Chatbots and digital voice assistants are transforming how we interact.
In fact, Gartner predicts that chatbots will manage 85% of customer service interactions by 2020. Even more impressive (or alarming), Gartner also predicts the average person will have more conversations with chatbots than their spouse. Which isn’t surprising when you consider the money being invested.
Technology companies like Google, Amazon, and others are investing millions of dollars into developing AI-powered chatbots and voice assistant technology, and the global market for chatbots is expected to reach $1.25 billion by 2025. Healthcare providers are turning to this technology to provide consumers with a better online experience, more options, and faster answers.
With all of this investment in digitizing our interactions, do we run the risk of losing the human connection? Better yet, will we even miss humans?
No and no.
We’re more connected than ever. With mobile and social technology always at our fingertips, consumers expect around-the-clock access to companies and customer support, and with every interaction a personalized and high-quality customer experience.
These high expectations are why technology companies continue to invest in AI-powered digital assistants and chatbots. Healthcare providers currently use this technology in a variety of ways: from supporting contact centers, appointment scheduling, or like our AI-powered chatbot solution, Guide, helping consumers navigate health system websites.
The applications are endless, but maintaining the human connection relies on a crucial component to any conversation – the dialogue.
Over the millennia, humans have gotten pretty good at conversing with one another. After all, we’ve only ever had conversations with other humans up until the introduction of text-to-speech technology in the 1950s.
That’s why trying to trick consumers is such a challenge, because we know how to identify when we’re not speaking with another human. For an effective chatbot, the idea shouldn’t be to trick the user, but to incorporate enough human-like language into the conversation so it remains personal and friendly, without blurring any lines. For example, initiating a conversation with, “Hi! How are you today?” sounds natural, personal, and human. Conversely, starting with, “State your request” sounds more like the Terminator than a friendly customer service agent.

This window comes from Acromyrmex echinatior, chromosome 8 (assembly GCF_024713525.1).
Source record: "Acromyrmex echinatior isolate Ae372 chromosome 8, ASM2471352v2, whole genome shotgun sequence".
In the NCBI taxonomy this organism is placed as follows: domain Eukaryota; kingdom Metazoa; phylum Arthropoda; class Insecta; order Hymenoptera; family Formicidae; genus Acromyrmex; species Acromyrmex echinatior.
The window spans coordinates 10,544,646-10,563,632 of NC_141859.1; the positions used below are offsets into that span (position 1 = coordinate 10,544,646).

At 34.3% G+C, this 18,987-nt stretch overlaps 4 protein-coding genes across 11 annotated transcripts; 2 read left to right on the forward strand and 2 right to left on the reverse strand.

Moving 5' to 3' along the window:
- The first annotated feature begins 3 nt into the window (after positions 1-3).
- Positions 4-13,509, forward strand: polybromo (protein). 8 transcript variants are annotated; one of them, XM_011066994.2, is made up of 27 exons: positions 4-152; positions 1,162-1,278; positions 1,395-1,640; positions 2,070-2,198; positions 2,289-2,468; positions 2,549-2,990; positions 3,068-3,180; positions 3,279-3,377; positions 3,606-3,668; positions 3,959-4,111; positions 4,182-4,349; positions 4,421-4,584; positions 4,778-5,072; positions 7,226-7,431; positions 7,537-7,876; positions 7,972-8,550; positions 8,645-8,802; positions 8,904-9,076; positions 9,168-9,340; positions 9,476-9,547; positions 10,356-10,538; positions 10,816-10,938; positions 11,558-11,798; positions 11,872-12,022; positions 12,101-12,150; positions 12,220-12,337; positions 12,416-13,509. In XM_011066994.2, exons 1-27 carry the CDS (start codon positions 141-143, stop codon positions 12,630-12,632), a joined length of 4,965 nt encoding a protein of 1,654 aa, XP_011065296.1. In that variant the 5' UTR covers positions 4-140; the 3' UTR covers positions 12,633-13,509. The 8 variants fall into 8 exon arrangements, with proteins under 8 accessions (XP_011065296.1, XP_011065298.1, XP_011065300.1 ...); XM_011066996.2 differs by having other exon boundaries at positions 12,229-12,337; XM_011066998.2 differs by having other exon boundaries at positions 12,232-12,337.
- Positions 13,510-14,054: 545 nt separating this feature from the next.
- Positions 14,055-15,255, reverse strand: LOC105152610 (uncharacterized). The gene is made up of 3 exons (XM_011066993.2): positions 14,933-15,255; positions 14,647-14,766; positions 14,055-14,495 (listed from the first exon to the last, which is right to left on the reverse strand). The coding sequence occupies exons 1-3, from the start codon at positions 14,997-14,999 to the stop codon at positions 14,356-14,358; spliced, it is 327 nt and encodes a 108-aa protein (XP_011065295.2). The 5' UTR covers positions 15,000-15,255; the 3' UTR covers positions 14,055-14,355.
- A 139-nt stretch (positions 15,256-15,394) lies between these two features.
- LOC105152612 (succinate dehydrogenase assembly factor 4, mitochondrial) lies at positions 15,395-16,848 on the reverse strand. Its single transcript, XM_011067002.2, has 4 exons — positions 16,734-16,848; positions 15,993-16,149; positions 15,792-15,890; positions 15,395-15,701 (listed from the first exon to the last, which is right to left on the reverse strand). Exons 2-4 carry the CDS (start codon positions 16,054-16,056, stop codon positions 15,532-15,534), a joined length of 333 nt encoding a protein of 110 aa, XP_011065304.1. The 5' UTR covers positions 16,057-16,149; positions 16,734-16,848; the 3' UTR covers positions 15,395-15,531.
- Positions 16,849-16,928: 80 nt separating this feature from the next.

Another example is when a chatbot doesn’t understand a question. “Unable to compute,” sounds unnatural, while, “I’m sorry…” sounds much more human. The simple addition of empathetic language goes a long way.
That’s why when humans create the dialogue for chatbots it’s important to incorporate natural, empathetic, and conversational language. Each response doesn’t need to be unique and overly human-like, but if a human is programming the responses, then the human connection can come across in the dialogue.
People value human connection. We see it when big life events happen; we want to deliver that news over the phone or in-person, instead of with a text or email. For healthcare providers, chatbots are effective at answering customer questions, amplifying messaging, or scheduling appointments, but not as helpful at convincingly conveying empathy.
That’s because healthcare is extremely personal. When we receive healthcare news, good or bad, it’s likely delivered by a human. That human-connection is comforting; they can empathize with us in our extremely personal (and sometimes scary) moments. Chabots and voice assistant devices can’t deliver that same news with the sensitivity, empathy, or personal connection that a human can.
And that’s okay.
Chabots and digital voice assistants aren’t meant to replace humans. The technology will complement humans in a multitude of areas and surpass us in others, but the importance of human empathy and that connection is crucial for consumers to embrace and utilize the technology.
We communicate in a variety of ways, and although the technology is developing a more digital experience, there will always be a need for that human connection – whether it’s in the dialogue or the doctor’s office.
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